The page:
The popularity of disposable vapes are growing which is causing serious environmental damage due to the single-use nature of the product.
Across Bournemouth, over 90 per cent of young vape users have admitted to taking up the habit over the last two years.
Andrej Kuttruf, CEO of vape company Evapo, now have over 40 shops across the UK, including Bournemouth, because of an increased demand.
He said: “Disposable vapes are a relatively new product category. They were very popular in the US, and now in the UK as well because they take away all the headaches of normal vaping, they resemble a normal cigarette, and they are much more convenient.
“Users can just take it out of the package, use it and throw it away. We find it has become very popular with young people, but we have also found that older people benefit from them as an efficient way to quit smoking.”
The uptake of disposable vape usage in young people has caused concern in recent years and was even labelled an epidemic in the UK.
Andrej stresses that his company’s ultimate goal is to help people stop smoking rather than start.
“The uptake of young people is always a double-edged sword. We don’t want to see people taking up vaping who are non-smokers. So, we are very strict in terms of our age verification policies and many times refuse sales because we don’t want to get people, particularly young people, addicted to nicotine if they didn’t have a prior nicotine addiction.
“We always ask people about their smoking background and if they don’t have a prior smoking habit, we advise them not to start vaping because it is really designed to help smokers quit, and to switch to a far less harmful alternative.”
The disposable vape scene is now being held under scrutiny as their parts are made of several materials that cause significant damage to the environment if disposed of carelessly.
Andrej said: “The environmental aspect of disposable vapes are a challenge and I don’t think there’s a perfect solution out there yet. We have looked at various battery recycling schemes but it’s not easy because there’s so many different parts.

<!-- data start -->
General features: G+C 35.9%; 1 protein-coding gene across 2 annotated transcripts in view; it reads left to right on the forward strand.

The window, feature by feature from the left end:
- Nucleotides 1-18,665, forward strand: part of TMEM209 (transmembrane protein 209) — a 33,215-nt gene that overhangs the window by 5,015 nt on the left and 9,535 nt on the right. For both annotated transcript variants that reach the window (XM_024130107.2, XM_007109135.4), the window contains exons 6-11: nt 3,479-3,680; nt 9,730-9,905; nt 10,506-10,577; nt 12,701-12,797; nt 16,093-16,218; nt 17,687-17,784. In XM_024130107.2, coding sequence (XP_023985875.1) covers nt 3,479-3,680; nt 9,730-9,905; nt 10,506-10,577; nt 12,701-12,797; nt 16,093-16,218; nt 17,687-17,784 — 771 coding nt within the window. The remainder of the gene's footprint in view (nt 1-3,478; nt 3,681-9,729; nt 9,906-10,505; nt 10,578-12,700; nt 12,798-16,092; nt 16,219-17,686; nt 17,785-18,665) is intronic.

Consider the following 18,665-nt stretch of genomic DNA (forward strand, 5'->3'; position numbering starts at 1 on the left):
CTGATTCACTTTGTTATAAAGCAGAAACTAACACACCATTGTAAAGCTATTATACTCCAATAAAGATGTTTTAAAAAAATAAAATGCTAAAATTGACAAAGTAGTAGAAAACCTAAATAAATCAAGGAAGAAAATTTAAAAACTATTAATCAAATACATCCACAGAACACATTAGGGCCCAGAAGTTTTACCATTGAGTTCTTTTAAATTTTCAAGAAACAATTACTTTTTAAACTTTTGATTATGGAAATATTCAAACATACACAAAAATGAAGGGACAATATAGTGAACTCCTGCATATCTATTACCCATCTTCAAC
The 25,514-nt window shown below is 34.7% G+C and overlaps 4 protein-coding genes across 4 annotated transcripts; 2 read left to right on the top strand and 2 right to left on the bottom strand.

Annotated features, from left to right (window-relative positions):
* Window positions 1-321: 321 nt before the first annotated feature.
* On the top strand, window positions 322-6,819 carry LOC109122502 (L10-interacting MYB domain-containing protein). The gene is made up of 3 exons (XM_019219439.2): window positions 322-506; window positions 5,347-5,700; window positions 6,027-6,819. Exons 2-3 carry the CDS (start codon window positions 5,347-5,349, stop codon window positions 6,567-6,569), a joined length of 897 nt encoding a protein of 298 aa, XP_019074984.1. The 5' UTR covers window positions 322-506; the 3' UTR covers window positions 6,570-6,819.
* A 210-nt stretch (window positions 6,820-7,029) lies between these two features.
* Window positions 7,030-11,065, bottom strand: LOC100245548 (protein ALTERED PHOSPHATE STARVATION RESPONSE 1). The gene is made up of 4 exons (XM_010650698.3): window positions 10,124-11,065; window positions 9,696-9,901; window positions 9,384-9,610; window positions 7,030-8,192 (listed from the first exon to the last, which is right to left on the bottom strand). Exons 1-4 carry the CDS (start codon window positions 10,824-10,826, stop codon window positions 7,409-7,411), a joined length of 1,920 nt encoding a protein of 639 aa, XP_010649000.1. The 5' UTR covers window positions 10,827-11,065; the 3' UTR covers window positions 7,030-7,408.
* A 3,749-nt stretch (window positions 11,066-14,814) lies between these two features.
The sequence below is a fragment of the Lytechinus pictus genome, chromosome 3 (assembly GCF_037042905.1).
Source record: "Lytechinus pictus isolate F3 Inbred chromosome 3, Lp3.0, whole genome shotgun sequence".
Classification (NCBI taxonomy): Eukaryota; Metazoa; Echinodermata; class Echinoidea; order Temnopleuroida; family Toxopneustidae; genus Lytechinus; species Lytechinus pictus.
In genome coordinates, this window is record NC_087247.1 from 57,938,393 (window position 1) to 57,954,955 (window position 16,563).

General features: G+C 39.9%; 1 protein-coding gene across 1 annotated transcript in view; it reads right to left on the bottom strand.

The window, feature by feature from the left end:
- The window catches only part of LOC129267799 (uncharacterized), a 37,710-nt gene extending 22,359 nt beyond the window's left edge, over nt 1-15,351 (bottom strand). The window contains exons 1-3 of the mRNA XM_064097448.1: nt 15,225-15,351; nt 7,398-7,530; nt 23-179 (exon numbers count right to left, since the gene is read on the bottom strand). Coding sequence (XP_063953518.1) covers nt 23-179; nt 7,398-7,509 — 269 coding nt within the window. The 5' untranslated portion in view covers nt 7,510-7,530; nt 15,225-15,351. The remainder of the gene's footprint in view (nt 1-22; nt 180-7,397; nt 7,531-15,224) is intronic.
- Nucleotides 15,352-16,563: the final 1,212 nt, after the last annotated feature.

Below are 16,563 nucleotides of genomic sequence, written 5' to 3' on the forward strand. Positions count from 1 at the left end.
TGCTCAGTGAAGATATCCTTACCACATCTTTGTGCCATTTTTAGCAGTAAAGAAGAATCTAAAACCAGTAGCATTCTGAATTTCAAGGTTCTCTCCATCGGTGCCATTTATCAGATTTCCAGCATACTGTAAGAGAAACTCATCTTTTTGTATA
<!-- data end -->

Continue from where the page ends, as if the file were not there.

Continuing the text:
“It is a challenge, but we focus on the little things we can control. We ask our customers to dispose of them responsibly. To offset carbon pollution, we plant a tree for every four disposable vapes sold. We also switched all our energy consumption to renewable energy last year, and our vape liquid bottles are made of 60 per cent recycled plastic.
“If we see individuals buying disposable vapes regularly, we encourage them to transition to other products that produce less waste using promotional offers.”
Local environmental campaign group Gaia have expressed their concern over the increase in disposable vape usage as single-use plastics are one of the biggest threats to the environment.
Gaia representative Hannah Martin said: “Single use plastics like disposable vapes are bad news. People litter which is a direct threat to the local wildlife. And then as they decompose and start to break down, they become a microplastic, which then goes into oceans and causes further pollution. So, it just goes on and on.
“I would encourage disposable vape users to be mindful when disposing of them, or to look at using a more durable alternatives.”
Although disposable vapes are cause for concern, Andrej hastened to add that, “cigarettes are a huge polluter and the many millions of cigarette tips which people throw away on the street often end up in the ocean. So, from an environmental perspective, vapes are not perfect but I do think it’s still a massive step forward.”